The following description of this machine and the illustration Fig. 108, are taken from the circular of the makers, Messrs. Stothert and Pitt of Bath.
"It consists of a closed box or chamber, A, revolving on an axle, and of such a form as, when half filled with the materials for making concrete, to cause them to be turned over sideways, as well as endways, four times in each revolution of the chamber, so that, in from six to twelve revolutions (the number necessary being varied according to the weight and nature of the materials), a more perfect mixture is effected than can possibly be produced by hand, or (except in a much longer time) by any other machine."
The dotted lines show different positions of the hopper, and also the mixer after a quarter revolution.
"The mixer is worked by hand or steam power, and is mounted on a trolly of the ordinary railway gauge, and travelled by the same handles that are used for turning it. The travelling gear can, however, be disengaged when the machine has to be taken a long distance by horse or locomotive.
"For filling concrete into a trench, or the hearting of a pier, the machine is supported over the opening, on two balks of timber; a waggon containing the gravel (and cement in bags) follows on the same line. The hopper H, shown in the figure, suspended from a davit, is made to contain the proper measure of gravel for a charge, whilst the bags contain the proper quantity of cement, and a cistern near at hand (filled by a flexible hose) the proper quantity of water. Two men standing on the waggon (the sides of which are generally raised so that it contains about twice the quantity of an ordinary earth waggon) are able to fill the hopper, in the time employed by four men to give the mixer the requisite number of turns. For counting these, a tell-tale is provided, which indicates when the proper number of turns is completed; the mixer is then stopped with the door downwards. The door fastening is released, and the charge of concrete falls into its place, the discharge being instantaneous. The opening of the mixer is then turned upwards as in the figure, the door is opened (through the dotted arc, as shown), the hopper, suspended from the davit, is brought over the opening and at once discharged into it, and the water is run in from the cistern at the same time. The door, which closes water-tight, is then shut, and the mixing resumed, the hopper being meantime refilled for the next charge.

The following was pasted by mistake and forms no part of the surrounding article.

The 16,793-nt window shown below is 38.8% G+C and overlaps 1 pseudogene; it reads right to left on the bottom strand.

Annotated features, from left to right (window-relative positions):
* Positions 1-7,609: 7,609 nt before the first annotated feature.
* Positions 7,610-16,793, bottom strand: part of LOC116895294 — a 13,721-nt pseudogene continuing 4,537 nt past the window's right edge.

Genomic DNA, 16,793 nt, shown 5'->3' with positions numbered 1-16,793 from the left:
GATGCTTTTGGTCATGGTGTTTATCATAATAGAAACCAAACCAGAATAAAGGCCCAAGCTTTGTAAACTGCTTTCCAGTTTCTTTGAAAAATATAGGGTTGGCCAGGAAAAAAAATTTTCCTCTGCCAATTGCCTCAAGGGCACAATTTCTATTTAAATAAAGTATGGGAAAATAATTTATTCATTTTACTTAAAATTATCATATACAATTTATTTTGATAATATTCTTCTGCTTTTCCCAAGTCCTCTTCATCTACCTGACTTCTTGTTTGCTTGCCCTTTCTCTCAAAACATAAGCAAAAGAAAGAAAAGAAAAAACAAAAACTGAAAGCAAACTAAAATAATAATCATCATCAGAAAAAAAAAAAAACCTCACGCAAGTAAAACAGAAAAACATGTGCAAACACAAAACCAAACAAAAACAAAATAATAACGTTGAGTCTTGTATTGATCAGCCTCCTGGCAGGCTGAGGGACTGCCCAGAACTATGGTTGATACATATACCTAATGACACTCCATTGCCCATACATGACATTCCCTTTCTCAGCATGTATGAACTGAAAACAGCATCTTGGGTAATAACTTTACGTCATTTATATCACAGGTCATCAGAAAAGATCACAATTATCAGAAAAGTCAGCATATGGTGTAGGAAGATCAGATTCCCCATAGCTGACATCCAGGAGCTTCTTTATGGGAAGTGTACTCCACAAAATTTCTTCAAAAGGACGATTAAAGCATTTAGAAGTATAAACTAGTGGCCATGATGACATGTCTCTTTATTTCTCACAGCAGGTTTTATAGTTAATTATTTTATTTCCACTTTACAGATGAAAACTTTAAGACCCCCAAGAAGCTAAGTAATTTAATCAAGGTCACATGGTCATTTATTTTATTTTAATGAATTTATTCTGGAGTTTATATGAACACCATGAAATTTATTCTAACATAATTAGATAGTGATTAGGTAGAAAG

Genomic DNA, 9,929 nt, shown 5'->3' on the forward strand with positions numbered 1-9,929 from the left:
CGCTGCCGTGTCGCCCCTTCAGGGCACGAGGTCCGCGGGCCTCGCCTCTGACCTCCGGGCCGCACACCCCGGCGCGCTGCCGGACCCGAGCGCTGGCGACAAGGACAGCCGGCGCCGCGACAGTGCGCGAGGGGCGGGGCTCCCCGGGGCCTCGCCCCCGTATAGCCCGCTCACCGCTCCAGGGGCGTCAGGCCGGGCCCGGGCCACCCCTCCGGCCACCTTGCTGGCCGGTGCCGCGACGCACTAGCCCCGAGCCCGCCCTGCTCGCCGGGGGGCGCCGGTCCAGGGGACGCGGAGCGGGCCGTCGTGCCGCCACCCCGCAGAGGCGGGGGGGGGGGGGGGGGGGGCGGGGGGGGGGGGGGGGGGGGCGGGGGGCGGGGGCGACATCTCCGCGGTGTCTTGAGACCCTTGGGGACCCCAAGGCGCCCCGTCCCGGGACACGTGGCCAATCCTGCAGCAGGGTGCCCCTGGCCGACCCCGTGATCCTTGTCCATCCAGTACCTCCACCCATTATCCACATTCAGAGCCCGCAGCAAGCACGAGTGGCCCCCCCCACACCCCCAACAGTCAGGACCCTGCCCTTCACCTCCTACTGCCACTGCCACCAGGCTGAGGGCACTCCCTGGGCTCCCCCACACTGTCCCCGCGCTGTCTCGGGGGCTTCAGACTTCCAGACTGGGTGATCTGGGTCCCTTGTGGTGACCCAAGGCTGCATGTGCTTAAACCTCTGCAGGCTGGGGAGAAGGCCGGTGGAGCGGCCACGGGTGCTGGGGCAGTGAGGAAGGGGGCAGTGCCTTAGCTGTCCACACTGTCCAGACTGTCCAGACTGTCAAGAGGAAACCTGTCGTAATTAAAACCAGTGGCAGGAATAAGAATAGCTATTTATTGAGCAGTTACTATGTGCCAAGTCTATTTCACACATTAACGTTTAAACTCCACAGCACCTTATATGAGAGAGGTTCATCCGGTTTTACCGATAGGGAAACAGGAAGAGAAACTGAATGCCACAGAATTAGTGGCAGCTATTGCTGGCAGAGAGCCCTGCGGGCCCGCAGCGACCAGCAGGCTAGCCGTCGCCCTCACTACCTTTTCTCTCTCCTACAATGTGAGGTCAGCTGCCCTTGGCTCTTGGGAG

"For making concrete blocks, the hand mixer is mounted on a light travelling frame, capable of being moved from one mould to another, and the materials filled into a large tray, holding from 10 to 15 tone, are lifted on to a raised portion of the travelling frame by the steam travelling crane provided for lifting the concrete blocks.
"With the hand-mixer above described, a gang of six men, with a boy for attending to the water cistern, can make from 30 to 40 cubic yards of concrete blocks, and a larger quantity of concrete in bulk in a trench in a day, of better quality and at a cheaper rate than can be done by shovel mixing; and when the mixers are turned by steam, as at Aberdeen, etc., twice the above quantities are made.
"The mode of applying steam-power varies with the locality and the quantity of work to be done.
"The great advantages of this mixer over others, are its portable shape and self-contained arrangements, which enable it to be easily moved and used in different parts of a work, dispensing with mixing platform and measures; its economy, and above all, the rapid and perfect amalgamation of materials effected by it, producing, for a certainty, with moderate supervision, concrete of superior strength and quality."